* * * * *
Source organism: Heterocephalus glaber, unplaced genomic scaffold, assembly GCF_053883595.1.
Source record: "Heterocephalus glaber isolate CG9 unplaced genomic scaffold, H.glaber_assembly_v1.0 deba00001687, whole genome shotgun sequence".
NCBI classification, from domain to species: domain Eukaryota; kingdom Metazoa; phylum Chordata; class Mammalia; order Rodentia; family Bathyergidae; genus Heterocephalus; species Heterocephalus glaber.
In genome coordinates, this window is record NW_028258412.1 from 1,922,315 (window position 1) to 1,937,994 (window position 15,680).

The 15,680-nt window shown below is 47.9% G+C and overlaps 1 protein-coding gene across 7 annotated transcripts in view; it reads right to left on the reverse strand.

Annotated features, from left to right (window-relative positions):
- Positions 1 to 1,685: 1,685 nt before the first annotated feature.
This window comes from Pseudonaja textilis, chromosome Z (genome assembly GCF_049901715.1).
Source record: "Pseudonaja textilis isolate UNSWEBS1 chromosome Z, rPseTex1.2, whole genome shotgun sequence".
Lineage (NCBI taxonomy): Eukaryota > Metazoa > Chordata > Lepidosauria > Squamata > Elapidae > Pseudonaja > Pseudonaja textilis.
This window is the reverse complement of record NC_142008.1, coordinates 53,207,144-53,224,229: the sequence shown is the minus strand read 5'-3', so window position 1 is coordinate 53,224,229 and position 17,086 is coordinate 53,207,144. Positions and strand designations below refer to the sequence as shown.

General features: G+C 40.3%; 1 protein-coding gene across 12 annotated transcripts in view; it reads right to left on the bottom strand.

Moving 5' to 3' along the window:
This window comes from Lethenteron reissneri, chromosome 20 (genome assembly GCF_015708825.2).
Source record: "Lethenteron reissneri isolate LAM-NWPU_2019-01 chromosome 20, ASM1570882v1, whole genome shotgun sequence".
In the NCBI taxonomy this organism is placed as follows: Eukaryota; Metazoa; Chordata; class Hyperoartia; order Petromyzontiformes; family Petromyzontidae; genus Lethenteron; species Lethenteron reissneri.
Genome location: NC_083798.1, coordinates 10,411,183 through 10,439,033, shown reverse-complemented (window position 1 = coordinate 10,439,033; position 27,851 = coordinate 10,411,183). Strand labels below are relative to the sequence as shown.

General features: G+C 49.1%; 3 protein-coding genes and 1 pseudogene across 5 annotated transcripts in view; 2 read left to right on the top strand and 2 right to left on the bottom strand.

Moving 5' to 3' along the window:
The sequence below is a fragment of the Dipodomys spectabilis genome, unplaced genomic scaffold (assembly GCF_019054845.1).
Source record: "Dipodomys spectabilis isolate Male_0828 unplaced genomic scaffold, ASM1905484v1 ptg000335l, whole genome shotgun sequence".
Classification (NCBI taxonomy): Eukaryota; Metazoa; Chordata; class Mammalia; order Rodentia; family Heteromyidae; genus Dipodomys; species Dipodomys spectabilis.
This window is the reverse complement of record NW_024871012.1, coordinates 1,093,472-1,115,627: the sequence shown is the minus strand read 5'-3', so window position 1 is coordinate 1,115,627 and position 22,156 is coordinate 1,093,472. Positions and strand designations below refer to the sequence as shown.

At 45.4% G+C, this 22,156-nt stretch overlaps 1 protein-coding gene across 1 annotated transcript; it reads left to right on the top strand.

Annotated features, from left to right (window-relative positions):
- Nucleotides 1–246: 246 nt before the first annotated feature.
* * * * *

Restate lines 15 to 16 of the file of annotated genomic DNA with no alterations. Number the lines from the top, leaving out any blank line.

Source record: "Lethenteron reissneri isolate LAM-NWPU_2019-01 chromosome 20, ASM1570882v1, whole genome shotgun sequence".
In the NCBI taxonomy this organism is placed as follows: Eukaryota; Metazoa; Chordata; class Hyperoartia; order Petromyzontiformes; family Petromyzontidae; genus Lethenteron; species Lethenteron reissneri.